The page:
news The Civil Aviation Safety Authority has issued a strongly worded statement warning the operators of small remotely piloted drones which have produced amazing footage of bushfires in the Blue Mountains that they are putting fire fighting operations at risk and should be aware of appropriate regulations.
Over the past week at least one visually stunning video of bushfires in the Blue Mountains, taken at Lithgow, has surfaced on YouTube. Set to sombre music, the video shows a close-up video of the dangerous bushfires being fought by firefighters, as well as devastated bush and suburban areas. The video features footage which would be impossible to obtain through filming from a helicopter, and is set to sombre music. Still photos from the footage are published in this article to give a flavour of the footage, although readers are recommended to view the video themselves.
However, the Civil Aviation Safety Authority late last week published a sattement warning drone operators that they were putting fire operations “at risk”.
“The Civil Aviation Safety Authority has seen video footage of a remotely piloted aircraft being operated on the NSW Lithgow fire ground this week,” the regulator said. “This operation was not approved and appears to be in breach of Civil Aviation Safety Regulations.”
“Flying a remotely piloted aircraft in the same airspace as fire fighting helicopters and aeroplanes creates a real risk of a mid-air collision. If a remotely piloted aircraft hit a fire fighting helicopter tail rotor the helicopter could be badly damaged, with possible loss of control by the pilot. The collision risk means if unapproved remotely piloted aircraft operate on a fire ground fire fighting authorities may be forced to ground their aircraft, putting lives and property at risk.”
CASA’s Director of Aviation Safety, John McCormick, said the unapproved use of remotely piloted aircraft during a bush fire was irresponsible.
“People who have a ‘drone’ must fly according to the Civil Aviation Regulations and they must use their common sense,” McCormick said. “Flying an unapproved remotely piloted aircraft near fire fighting aircraft, fire fighters and fire fighting vehicles is dangerous.”
Operators of both commercial and recreational remotely piloted aircraft are required to comply with Part 101 of the Civil Aviation Safety Regulations. The regulations include provisions requiring remotely piloted aircraft not to operate closer than 30 metres to people unless otherwise approved. It is also an offence to operate a remotely piloted aircraft in controlled or restricted airspace without approval or to operate in a way that creates a hazard to another aircraft, person or property.
Media are asked not to use vision or photographs taken from unapproved remotely piloted aircraft operations as this can promote dangerous activities. The rules for use of remotely piloted aircraft are available online in CASR Part 101 Unmanned aircraft and rocket operations.
So where should we stand with relation to this kind of footage? Is CASA right? Does the use of drone footage in these kinds of situations pose a risk to fire fighting operations? Should drone operators stay away from such zones? Or does the operation of these drones have some merit that should also be considered?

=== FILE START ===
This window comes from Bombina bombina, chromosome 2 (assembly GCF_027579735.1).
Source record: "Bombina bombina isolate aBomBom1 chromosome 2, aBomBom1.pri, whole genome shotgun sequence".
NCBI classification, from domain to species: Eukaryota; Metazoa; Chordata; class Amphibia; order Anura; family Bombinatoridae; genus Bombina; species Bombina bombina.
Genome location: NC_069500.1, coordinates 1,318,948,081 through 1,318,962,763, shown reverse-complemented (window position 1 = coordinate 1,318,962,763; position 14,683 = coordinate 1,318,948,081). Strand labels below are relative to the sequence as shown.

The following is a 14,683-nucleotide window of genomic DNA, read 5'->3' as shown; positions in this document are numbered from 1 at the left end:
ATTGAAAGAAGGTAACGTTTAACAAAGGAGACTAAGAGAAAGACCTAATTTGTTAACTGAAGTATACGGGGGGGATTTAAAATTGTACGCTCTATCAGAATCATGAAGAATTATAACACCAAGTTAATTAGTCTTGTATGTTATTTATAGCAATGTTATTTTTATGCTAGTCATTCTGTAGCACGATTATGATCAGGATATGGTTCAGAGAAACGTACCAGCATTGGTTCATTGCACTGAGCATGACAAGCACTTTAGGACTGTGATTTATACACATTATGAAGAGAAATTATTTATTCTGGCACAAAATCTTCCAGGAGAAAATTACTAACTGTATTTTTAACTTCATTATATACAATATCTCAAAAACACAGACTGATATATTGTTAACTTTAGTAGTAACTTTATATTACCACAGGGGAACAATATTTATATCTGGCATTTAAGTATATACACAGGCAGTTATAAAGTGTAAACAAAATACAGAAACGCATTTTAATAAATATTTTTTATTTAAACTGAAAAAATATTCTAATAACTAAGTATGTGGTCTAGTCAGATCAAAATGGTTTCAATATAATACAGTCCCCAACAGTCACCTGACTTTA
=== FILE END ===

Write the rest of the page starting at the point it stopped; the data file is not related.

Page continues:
The first thing that no matter what the regulator thinks, this kind of activity will happen anyway. There is absolutely no doubt that this sort of activity will be ongoing. It’s extremely hard to police, and like most of Australia’s government regulators, CASA will no doubt be extremely slow to move against individual drone operators, even if it is able to determine which particular operator was flying their drone across a certain fire area or other disaster zone. In addition, drones are becoming more and more ubiquitous as the technology becomes cheaper and easier to access.
Then, too, the footage produced by these kinds of drones is simply stunning. Because there are no humans on board, and the machines are very small and maneuvrable, they are able to go places no human-piloted vehicle would be able to — such as directly above a raging fire. If the drones get destroyed in such a blaze, it’s not a huge deal — merely a matter of a few thousand dollars worth of equipment. Mainstream media outlets are already reproducing drone-sourced footage on television, and it’s only a matter of time before mainstream media starts using drones as well.
However, CASA does also have a point. This kind of activity is potentially dangerous, and it’s at least very annoying and distracting for firefighters who are trying to save lives and property.
With this in mind, what I’d like to see is CASA put some kind of formal code of practice around the use of drones. Something a lot more understandable than its current codes. I’ve had a look, and for the average civilian drone operator, they’re impossible to understand. CASA needs to work with drone operators and industry associations if possible to get an easy to understand code of practice around their operation. Perhaps even a cheap licence system akin to a driver’s licence.
Because let us not forget — if CASA does not do this, the drones will come anyway. There’s no stopping this movement now.
Image credit: ‘Lithgow on fire’ YouTube video